Electoral violence will reduce after amendment to Electoral Act –Lawan

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Ethnic conflict: Leaders must unite against criminality -Lawan
Ahmed Lawan

President of the Senate, Ahmad Lawan, has said that the 2023 general elections will see a drastic reduction in electoral violence after the passage of the amended version of the Electoral Act in June this year by the National Assembly.

Lawan gave the assurance on Tuesday while fielding questions after delivering a lecture at the National Defence College Course 29 Programme in Abuja.

According to the Senate President, the Electoral Act under amendment by the Ninth National Assembly would provide for an Electoral Offences Commission, charged particularly with the responsibility of prosecuting electoral offenders.

He added that the piece of legislation when passed and signed into law would among other things, empower the Independent National Electoral Commission to conduct transparent elections in Nigeria.

He said, “let me give some commendation to the National Assembly for continuously working on the Electoral Act to provide for a better electoral environment in Nigeria.

“All the improvement we have added was as a result of legislations passed by the National Assembly, and of course, supported by the Executive.

“This is going to be a continuous effort because electoral violence is largely a product of either genuine or misinformation of iniquity or some kind of conspiracy against certain persons during elections.

“But I also believe – and that is the position of the National Assembly generally – that we should have the Electoral Offences Commission, so that people who are involved in electoral violence will be prosecuted.

“I believe that it will go a long way in reducing and minimising of all these tendencies of people taking the laws into their hands.

“But in addition, we are currently working on the Electoral Act, we want to amend it and we intend to achieve the amendment before June or thereabout.

“Our intention in the National Assembly with this is to further sanitise the electoral environment, and empower the election management body – INEC – to conduct seamless, transparent and very open sort of election where a winner is very happy that he is a winner and a loser will be glad that he lost in a very fair contest.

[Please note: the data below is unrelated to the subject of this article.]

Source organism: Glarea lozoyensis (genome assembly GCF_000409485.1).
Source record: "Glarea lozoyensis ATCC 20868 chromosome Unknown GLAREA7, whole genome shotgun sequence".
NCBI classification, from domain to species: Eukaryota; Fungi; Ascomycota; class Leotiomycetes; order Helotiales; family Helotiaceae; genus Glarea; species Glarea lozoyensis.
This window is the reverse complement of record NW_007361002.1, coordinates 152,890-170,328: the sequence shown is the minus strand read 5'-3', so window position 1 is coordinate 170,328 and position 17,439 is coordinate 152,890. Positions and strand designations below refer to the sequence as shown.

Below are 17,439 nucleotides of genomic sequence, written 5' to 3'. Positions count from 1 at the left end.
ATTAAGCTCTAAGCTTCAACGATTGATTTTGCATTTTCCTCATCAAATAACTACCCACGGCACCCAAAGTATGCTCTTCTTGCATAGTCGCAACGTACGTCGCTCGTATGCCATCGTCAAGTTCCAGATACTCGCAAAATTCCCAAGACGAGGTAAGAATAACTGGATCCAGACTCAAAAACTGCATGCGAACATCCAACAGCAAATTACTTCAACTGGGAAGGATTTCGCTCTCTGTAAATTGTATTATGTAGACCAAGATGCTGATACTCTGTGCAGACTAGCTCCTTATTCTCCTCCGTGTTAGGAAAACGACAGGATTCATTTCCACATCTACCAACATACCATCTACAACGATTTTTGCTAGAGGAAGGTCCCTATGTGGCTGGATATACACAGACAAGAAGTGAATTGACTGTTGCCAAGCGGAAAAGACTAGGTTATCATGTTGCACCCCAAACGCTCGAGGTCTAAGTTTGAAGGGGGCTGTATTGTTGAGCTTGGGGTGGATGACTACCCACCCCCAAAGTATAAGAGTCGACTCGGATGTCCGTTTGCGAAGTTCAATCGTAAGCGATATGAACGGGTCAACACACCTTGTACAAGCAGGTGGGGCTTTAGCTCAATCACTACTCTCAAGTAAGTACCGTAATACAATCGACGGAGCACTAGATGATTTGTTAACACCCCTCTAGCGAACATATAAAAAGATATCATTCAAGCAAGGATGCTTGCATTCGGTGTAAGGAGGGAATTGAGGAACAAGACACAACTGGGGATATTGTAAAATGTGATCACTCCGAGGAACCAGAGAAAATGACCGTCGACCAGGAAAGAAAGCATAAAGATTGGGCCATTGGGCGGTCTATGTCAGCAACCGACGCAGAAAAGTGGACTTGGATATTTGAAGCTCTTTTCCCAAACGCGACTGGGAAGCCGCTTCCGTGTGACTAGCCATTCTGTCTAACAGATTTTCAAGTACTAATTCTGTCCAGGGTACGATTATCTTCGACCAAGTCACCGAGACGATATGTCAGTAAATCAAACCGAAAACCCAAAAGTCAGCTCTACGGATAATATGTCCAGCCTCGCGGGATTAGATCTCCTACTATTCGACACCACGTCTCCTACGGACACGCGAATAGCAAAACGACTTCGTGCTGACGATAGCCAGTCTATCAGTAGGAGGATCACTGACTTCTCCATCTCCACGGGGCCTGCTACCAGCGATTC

“So, we are working on this and we hope that the 2023 General Elections will see less of electoral violence because the law itself would have been further improved.”

Speaking earlier during the lecture, the Senate President attributed the challenges faced by the federal government to various types of discoloration from conspiracies woven around political, ethnic and religious sentiments.

He, therefore, admonished Nigerian leaders to deploy strategic leadership tact needed for the realization of developmental initiatives that accommodates the national interest.

“For us particularly in this country, strategic political leadership is an imperative for development. You can’t but deploy it, and leaders must be strategic. And, it is required even more in countries like ours where the challenges of development are most.

“Unfortunately, almost every issue you bring in Nigeria would rather have or would be given either political, ethnic, geo-political or religious coloration.

“So, it makes governance tough. It gives leadership massive challenges because such colorations complicate the issues.

“Issues that could easily be relative and understood with little effort become so enmeshed in controversies that it may take you time to recover, and probably you may not even recover at all.

“This is an opportunity for me to appeal to all of us in political leadership that our responsibility to the people of Nigeria must remain the one and only critical factor for taking decisions.

“The national interest must override any other interest because it is the interest of the majority of the people of the country. If we do that, chances are that we will always get it right.

“I think it will be unpardonable for anyone to think that you can create controversies around government’s development programmes or projects. Let there be progressive and positive criticisms. Let’s allow government a chance,” Lawan said.

Identifying diversity as a fallout of a heterogenous society such as Nigeria, the Senate President further called on leaders across the country to foster unity in their quest to achieve development and progress.

“Nigeria is heterogenous, and there’s diversity. And, as leaders we must ensure that we weave the diversity into our strength, that we are able to create and sustain unity to engender peace and progress,” he stressed.

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